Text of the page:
During the past two years, I have had the privilege of watching these five excellent British miniseries, all of which were made in the past five years and all of which fall into one of my favourite genres: political/spy (conspiracy) thrillers with a focus on intelligent dialogue over action. My memory of some of these series has faded, so I will provide only capsule reviews of these shows, but they are all highly recommended.
The Honourable Woman
Maggie Gyllenhaal stars as Nessa Stein, a Jewish businesswoman who runs the powerful Stein Group and uses her influence to work for peace in the Middle East (specifically in terms of Jewish-Palestinian relations). When an apparent suicide by her business partner delays a long-planned project to provide an optical fibre connection to the West Bank, Stein’s life begins to unravel. The acting (especially by Gyllenhaal and Stephen Rea, who works for MI6) is exceptional, as is much of the writing of this very compelling miniseries. There were a few scenes I found less than convincing and the violence was disturbing (this is not a show for the squeamish), so Hugo Blick’s 2014 The Honourable Woman gets only a solid ***+.
Hot off the press, Tom Rob Smith’s 2015 London Spy stars Ben Whishaw as Danny, a young man who falls in love with a spy (Secret Intelligence Service) named Alex (Edward Holcroft) who suddenly disappears eight months into their relationship. Danny is in for a great many nasty surprises in the weeks ahead, including learning of Alex’s involvement in a major conspiracy involving … well, that would be telling. Despite the enormity of the conspiracy and its implications, London Spy is not about that conspiracy but about relationships, especially the relationships between Danny and Alex and between Danny and Scottie (Jim Broadbent). Once again, the acting of Whishaw and Broadbent (as well as Charlotte Rampling, who is a central figure in the story) is exceptional, as are the writing, cinematography and score. London Spy is a first-class miniseries (though, again, it may be too dark for many viewers) and gets a solid ****.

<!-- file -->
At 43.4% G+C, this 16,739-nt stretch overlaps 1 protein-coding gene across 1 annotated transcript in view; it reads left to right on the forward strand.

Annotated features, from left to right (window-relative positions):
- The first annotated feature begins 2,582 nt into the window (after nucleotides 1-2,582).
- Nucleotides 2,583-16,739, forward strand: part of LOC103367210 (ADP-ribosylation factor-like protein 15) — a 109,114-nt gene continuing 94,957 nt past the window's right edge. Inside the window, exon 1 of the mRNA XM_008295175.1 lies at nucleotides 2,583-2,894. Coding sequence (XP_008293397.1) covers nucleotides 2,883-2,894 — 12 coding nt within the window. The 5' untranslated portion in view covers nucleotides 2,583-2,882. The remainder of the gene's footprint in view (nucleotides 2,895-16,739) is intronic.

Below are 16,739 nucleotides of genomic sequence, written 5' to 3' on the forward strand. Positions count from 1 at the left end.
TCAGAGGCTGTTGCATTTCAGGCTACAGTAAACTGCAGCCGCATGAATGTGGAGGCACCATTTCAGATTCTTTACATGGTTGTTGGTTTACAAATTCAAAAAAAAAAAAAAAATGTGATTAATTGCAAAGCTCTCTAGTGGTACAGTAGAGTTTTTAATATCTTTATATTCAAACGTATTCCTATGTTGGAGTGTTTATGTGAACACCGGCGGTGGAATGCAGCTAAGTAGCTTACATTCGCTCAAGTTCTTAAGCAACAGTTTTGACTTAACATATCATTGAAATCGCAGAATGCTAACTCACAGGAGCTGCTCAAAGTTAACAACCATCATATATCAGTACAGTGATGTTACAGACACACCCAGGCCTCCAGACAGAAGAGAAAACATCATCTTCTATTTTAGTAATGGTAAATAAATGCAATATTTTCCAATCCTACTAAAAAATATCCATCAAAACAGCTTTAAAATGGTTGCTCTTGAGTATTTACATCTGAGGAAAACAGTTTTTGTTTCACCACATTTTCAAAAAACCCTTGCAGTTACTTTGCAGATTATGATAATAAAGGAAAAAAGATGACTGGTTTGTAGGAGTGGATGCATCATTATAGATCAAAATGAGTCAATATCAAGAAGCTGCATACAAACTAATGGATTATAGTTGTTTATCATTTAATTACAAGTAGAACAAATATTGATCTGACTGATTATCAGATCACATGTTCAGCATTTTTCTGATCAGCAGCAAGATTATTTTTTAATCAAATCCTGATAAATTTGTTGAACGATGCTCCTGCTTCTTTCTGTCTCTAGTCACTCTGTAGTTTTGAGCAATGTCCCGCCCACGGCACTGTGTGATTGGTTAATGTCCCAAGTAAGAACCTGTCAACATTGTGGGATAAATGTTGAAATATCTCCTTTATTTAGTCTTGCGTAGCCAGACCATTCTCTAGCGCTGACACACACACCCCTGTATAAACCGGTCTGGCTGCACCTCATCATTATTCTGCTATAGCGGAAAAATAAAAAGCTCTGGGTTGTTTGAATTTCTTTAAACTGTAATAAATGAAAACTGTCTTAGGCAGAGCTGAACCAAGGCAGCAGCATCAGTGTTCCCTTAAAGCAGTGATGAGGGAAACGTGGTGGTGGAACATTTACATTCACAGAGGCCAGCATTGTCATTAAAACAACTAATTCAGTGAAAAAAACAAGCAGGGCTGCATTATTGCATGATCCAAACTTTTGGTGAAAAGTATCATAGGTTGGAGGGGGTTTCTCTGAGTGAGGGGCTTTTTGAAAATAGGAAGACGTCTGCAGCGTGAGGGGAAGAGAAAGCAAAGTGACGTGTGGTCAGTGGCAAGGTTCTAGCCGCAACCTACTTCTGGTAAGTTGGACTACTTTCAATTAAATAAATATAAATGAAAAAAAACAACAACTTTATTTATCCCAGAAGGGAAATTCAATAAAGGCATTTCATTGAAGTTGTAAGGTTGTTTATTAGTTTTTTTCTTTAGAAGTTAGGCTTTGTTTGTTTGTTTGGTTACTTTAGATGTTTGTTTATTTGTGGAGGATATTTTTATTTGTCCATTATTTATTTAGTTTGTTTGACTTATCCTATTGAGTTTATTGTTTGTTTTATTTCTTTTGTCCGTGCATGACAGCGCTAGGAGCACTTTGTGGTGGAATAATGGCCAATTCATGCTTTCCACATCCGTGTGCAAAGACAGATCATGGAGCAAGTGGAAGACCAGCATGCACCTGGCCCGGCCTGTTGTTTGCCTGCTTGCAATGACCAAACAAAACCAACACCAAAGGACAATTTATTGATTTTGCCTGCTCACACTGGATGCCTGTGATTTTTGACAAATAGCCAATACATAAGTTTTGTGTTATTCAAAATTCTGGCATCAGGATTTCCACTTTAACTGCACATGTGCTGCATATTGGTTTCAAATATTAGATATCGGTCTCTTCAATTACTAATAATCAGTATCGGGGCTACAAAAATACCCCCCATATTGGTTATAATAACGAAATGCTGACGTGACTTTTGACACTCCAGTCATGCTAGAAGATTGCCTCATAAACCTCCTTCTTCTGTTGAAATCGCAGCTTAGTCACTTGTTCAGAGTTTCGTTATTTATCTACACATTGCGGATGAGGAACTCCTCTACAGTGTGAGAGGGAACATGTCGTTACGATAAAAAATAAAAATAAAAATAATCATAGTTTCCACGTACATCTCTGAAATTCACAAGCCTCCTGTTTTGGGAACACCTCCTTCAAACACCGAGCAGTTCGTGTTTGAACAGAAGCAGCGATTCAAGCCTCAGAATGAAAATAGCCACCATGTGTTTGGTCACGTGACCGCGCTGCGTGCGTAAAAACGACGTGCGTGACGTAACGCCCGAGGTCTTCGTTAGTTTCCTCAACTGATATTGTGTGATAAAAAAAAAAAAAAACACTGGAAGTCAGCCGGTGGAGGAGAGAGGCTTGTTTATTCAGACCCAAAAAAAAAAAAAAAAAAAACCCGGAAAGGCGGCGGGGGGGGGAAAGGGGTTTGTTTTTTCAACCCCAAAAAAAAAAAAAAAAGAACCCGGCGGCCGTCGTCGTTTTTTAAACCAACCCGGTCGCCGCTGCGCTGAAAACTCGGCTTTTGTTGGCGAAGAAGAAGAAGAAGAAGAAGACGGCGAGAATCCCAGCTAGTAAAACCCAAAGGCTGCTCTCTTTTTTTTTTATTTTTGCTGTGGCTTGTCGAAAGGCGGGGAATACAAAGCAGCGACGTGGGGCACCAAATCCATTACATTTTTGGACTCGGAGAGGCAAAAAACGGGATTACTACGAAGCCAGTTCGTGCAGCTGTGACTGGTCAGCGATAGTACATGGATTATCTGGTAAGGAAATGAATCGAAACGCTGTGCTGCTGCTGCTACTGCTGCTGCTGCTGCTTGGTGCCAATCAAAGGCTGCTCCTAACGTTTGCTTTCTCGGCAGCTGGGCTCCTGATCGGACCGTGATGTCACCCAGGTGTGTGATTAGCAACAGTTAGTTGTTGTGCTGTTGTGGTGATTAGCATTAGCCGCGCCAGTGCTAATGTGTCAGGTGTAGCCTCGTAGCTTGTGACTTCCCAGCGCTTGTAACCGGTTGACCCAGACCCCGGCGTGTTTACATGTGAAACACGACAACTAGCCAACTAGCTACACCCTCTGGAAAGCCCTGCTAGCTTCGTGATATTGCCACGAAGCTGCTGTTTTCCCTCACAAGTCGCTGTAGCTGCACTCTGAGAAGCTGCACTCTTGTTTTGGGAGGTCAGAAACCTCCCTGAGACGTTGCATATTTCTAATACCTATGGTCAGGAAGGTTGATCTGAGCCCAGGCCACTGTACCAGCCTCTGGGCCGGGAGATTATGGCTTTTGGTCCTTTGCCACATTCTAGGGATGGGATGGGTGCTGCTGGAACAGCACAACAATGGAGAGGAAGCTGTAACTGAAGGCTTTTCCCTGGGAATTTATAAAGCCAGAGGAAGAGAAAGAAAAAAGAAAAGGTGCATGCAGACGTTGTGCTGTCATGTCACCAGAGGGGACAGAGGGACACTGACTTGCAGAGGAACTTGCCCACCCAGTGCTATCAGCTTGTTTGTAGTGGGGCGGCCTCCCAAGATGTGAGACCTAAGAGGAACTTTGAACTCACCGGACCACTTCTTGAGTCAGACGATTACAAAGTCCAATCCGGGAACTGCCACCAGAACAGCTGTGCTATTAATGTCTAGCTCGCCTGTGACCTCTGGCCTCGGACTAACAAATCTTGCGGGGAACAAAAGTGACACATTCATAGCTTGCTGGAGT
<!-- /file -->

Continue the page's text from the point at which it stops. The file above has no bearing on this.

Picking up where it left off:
This 2012 miniseries, directed by Edward Hall, is a WWII spy thriller (though it begins in the 1970’s and then flashes back) starring Hayley Atwell as Eva Delectorskaya, a young woman recruited by Lucas Romer (Rufus Sewell) in 1939 to become a British spy, following the path of her recently-killed brother. Eva gets involved in some operations that go wrong and indicate the possible existence of a strange conspiracy. When Eva begins to uncover the truth, her life is suddenly in danger and it’s time to run. A little too much action in this one, as well as a few unsatisfactory plot elements, but the acting (Charlotte Rampling is on hand again), writing, cinematography and score are again very good and Restless has a well-conceived and unique structure. A solid ***+.